How long should they last? Which batteries are most suitable? We asked Dave Catlin, designer of Roamer and Managing Director of Valiant Technology a few questions about the batteries for Roamer and Classic Roamer.
Q: Let’s talk about the new Roamer first. What kind of batteries do they use?
They use 6 conventional AA cells. As with the Classic Roamer you can use either rechargeable or non-rechargeable versions.
Q: How often do I need to recharge them?
We designed it so that normally you only needed to recharge the Roamer once a week. But, it is difficult to tell. So much depends on how you use the robot and the condition and age of the batteries. For example with young students you might do lots of simple activities so Roamer moves a lot. With older student they may take more time thinking and solving problems. So the Roamer is on a long time, but moves for a small part of that time. Moving takes a lot more power so in the second case you should need to charge the batteries more times. We regularly attend events where Roamer is used continuously for five or six hours. A fully charged, good condition set of Roamer Power Cells will manage that day without recharging.
Q: What happens if you forget to switch Roamer off?
After 5 minutes, the robot tells you it is still switched on. It will remind you 6 times and then it will automatically go into sleep mode to save power.
Q: You say Roamer Power Cells, but these are AA batteries – is there something special about them or can we use any AA battery?
They are special in sense that we have run extensive tests on their performance in Roamer and we know what they can do. There are a lot of cheaper batteries available, but usually that means they have lower capacity. As you can imagine we do not make the batteries. Like everyone else we source them from the Far East. Many suppliers offered us lower cost, but lower capacity options. What was concerning was when we said that was not high enough they offered to print whatever capacity we wanted on the label. So it is difficult to say what you can get from cheaper packages, we can only speak about the Roamer Power Cells.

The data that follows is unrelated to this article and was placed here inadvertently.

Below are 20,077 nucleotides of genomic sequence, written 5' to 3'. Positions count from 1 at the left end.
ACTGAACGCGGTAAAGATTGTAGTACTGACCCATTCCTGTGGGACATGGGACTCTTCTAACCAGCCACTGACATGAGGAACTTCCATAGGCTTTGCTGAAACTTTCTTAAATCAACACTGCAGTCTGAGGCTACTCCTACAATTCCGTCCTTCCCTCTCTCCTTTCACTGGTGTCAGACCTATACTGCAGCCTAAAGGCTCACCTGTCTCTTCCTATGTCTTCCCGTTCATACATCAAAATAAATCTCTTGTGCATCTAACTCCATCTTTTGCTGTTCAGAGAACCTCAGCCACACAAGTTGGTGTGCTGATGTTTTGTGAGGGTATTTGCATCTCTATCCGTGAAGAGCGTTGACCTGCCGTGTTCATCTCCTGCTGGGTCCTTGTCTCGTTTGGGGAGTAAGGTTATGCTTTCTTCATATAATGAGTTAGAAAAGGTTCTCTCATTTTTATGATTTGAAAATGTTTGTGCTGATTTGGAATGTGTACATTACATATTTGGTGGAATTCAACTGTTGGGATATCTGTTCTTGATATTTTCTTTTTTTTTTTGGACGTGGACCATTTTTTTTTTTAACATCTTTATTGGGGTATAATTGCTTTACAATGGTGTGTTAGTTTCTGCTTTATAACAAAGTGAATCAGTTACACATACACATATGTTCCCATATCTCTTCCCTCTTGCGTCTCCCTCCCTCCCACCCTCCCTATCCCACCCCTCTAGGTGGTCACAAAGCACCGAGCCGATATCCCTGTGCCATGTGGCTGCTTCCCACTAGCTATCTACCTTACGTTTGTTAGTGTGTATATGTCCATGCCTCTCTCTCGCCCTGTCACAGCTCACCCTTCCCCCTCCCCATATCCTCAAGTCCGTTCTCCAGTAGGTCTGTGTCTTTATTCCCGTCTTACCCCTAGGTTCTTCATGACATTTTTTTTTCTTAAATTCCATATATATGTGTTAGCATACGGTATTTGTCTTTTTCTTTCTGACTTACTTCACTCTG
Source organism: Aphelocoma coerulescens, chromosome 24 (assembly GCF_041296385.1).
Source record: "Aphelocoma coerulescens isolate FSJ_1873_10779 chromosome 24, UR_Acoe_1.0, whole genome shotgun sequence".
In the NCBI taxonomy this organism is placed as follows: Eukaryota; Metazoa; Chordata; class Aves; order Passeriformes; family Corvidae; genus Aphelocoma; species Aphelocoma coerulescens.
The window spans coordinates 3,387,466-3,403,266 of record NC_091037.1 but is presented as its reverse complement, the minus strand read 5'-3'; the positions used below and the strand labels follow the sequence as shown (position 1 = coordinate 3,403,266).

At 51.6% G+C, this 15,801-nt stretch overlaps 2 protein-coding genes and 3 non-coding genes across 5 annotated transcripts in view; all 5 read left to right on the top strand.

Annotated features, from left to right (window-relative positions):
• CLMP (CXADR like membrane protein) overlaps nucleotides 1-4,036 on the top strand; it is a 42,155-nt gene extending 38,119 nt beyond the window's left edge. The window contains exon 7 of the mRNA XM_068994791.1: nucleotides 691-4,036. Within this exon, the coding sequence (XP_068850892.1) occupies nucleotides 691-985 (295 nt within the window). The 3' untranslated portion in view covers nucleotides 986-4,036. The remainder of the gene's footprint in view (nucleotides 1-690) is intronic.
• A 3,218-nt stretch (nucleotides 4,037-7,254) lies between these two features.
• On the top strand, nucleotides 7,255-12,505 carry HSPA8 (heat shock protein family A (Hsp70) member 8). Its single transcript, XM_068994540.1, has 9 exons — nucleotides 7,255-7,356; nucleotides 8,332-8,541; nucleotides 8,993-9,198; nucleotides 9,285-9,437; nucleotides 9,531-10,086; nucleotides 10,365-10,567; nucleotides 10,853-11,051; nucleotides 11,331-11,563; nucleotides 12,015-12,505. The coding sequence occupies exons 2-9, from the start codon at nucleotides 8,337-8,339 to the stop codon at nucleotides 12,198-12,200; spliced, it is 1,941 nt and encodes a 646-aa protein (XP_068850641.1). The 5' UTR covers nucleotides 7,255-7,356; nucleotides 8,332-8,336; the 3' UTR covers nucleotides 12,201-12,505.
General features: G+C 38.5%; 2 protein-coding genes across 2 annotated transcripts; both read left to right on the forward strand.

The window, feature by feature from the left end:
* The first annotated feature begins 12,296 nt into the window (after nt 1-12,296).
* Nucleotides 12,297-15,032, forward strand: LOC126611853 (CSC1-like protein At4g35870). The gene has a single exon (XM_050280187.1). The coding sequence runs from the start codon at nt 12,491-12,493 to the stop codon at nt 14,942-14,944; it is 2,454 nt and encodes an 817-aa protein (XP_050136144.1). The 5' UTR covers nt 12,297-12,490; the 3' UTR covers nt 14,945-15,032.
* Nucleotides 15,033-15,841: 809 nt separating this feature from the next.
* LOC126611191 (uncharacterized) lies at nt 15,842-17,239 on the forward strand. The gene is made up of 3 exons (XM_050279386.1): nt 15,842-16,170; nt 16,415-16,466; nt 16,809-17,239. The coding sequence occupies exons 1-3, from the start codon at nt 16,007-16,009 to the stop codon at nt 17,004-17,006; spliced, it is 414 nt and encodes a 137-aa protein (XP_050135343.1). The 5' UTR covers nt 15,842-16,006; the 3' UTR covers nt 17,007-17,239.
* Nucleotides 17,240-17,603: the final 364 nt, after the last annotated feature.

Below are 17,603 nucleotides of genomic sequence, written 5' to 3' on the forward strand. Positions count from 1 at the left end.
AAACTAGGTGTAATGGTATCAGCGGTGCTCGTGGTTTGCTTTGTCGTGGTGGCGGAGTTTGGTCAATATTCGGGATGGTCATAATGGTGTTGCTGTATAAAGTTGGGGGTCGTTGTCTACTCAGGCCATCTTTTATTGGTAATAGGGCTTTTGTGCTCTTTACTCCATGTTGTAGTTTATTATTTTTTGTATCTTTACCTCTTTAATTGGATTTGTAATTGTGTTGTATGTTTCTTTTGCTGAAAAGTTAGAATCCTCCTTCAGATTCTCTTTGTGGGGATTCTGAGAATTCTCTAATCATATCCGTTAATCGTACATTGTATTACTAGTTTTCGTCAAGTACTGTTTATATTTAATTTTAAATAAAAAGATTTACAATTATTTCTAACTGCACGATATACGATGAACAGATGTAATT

Q: What kind of recharging system do you have?
We have an intelligent charger that allows you to fast charge the batteries. With the Classic Roamer we had a slow charger. This meant that you could leave the batteries on charge for as long as you wanted. The intelligent charger allows you to fast charge the batteries and when the batteries are fully charged, the charger switches itself off.
Q: That’s good: How long does it take to charge the batteries?
Again that depends. If they are absolutely flat and you’re using our charger, you can fast charge them in two hours. If you are just topping the batteries up then it will be a lot quicker. The intelligent charger senses when the batteries are full and switches off.
Q: Does this mean it is safe to leave on over a weekend?
Q: How do I know when to charge the batteries?
Roamer tells you! You still have some power left, but you need to charge the batteries as soon as you can. Using the Valiant intelligent charger you can put in enough power over the lunch hour to continue working with Roamer in the afternoon.
Q: What is battery memory and do you get this problem with these batteries?
With Nickel Cadmium (abbreviated Ni Cad) batteries, if you drained them to the same point and then recharge them you would find the capacity of the battery dropped. This problem does not occur with the type of battery we provide.
Q: We had problems with Classic Roamer batteries – will it be the same?
No. It’s a different type of technology. It uses Nickel Metal Hydride (abbreviated as Ni-Mh). All batteries deteriorate if you leave them discharged. The Classic Roamer uses Lead Acid Batteries and their problem is that you must never leave them discharged for any length of time – a week is too much. These are much more tolerant, although it is always a good idea to make sure you store the batteries fully charged.
Q: Why did you not use Ni-Mh technology with Classic Roamer?